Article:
- Los Angeles International Airport, or LAX, apologized after a new plan moving Uber and Lyft pickups to a lot far from the central terminal area resulted in delays.
- LAX-it launched Monday as an attempt to get people using ride-hailing apps out of the airport in 30 minutes, cutting the normal time in half.
- But there were “long waits for shuttles, congestion for shuttles to get to LAX-it, and long wait times for Ubers and Lyfts at the lot,” LAX said on Twitter.
- Passengers vented their frustrations at LAX on social media, with some saying it took them an hour to get an Uber or Lyft.
- Uber had warned LAX in advance that it expected its “service to be poor” as a result of the new scheme.
- Visit Business Insider’s homepage for more stories.
Los Angeles International Airport, or LAX, has apologized after a new venture banishing Uber and Lyft drivers from pickups in the central terminal area resulted in “carmageddon.”
A new pickup zone called LAX-it was introduced several hundred meters from Terminal 1 on Monday as a way to ease congestion.
But passengers arriving in Los Angeles and drivers working for ride-hailing apps said the system, which had customers either walk or take a shuttle to the new pickup spot, was slow and confused and resulted in long delays and traffic jams.
“We have seen significant challenges at peak time this evening,” LAX’s official Twitter account said.
“Those challenges included long waits for shuttles, congestion for shuttles to get to LAX-it, and long wait times for Ubers and Lyfts at the lot. Taxis have over-performed all day long, picking up more passengers than usual.”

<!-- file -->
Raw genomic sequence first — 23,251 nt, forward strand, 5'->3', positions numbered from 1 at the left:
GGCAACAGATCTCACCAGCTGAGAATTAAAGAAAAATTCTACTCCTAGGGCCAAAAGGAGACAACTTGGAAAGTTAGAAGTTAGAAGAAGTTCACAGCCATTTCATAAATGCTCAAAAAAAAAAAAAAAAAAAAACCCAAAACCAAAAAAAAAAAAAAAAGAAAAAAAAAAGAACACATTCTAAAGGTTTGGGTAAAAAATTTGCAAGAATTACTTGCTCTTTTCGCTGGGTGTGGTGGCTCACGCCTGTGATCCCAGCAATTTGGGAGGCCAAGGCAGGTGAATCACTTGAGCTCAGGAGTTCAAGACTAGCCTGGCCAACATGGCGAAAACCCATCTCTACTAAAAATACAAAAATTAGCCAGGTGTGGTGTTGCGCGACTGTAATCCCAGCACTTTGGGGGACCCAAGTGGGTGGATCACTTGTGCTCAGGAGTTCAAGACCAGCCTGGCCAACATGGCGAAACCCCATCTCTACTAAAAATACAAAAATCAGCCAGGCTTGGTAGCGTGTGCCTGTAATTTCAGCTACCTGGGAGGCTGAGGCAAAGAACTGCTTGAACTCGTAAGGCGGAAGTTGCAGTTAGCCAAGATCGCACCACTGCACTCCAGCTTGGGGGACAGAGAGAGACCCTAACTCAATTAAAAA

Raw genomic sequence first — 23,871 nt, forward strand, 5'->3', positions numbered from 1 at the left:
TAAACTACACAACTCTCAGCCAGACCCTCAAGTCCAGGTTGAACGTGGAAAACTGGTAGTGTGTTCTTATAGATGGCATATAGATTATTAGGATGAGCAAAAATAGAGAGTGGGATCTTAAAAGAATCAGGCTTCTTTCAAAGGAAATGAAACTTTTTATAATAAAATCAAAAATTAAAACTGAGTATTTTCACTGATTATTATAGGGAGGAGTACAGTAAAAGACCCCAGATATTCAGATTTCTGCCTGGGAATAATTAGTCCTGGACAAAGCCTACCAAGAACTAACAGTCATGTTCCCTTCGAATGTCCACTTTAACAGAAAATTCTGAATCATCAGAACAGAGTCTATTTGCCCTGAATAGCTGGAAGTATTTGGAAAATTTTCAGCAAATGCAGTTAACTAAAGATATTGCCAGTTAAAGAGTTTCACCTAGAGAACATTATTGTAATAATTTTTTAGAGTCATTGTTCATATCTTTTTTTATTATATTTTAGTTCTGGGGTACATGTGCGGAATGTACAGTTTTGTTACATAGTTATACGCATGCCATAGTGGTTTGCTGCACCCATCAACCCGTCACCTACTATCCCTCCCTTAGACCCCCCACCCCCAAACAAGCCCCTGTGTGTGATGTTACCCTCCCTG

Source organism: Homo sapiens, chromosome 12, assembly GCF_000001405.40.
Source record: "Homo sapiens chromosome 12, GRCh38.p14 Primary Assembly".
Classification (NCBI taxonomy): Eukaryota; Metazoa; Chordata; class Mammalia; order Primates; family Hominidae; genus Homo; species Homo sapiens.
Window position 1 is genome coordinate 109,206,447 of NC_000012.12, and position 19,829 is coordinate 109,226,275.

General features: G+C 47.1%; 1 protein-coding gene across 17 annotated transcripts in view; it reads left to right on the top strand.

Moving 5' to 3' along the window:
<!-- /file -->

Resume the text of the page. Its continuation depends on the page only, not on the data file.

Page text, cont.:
—LAX Airport (@flyLAXairport) October 30, 2019
“It was carmageddon,” Nicole Moore, a Lyft driver, told the UK newspaper The Guardian.
Erik Newlin, a Dallas resident visiting Los Angeles for business, told the Los Angeles Times that three Ubers canceled on him as he waited at LAX-it on Monday.
“This has been a complete cluster,” he said. “It cost me 25 minutes I didn’t have.”
—Melissa Rosenthal (@MelisOnCheddar) October 30, 2019
“Once you get to the lot, there’s no direction really,” a passenger told ABC 7. “There’s a line to get an Uber. What sense does that make?”
The celebrity attorney Michael Avenatti tweeted: “If you thought Trump’s impeachment strategy was bad, you haven’t seen the new s— show at @flyLAXairport relating to Uber/Lyft.”
In the run-up to the launch, Uber had told airport officials it expected “service to be poor” and for them to expect traffic jams and long waits.
LAX had said the shuttle buses from the terminals to LAX-it would come every three to five minutes during peak hours. Officials on Tuesday said the average wait was 10 minutes, the Los Angeles Times said.
LAX-it is designed for pickups only; Uber and Lyft drivers can still drop off passengers in departures.
LAX said it would take 25 to 30 minutes to get out of the airport after leaving the terminal under the new system, but passengers reported it taking far longer.
“It’s our first day doing this and we know we’ve got improvements to make,” LAX tweeted late Monday.
A Lyft representative said: “We’ve been working closely with LAX airport leadership, and we have an experienced team on the ground making real-time adjustments to improve our operations for both riders and drivers.”
—Nate Enthusiasm (@enthuxiasm) October 31, 2019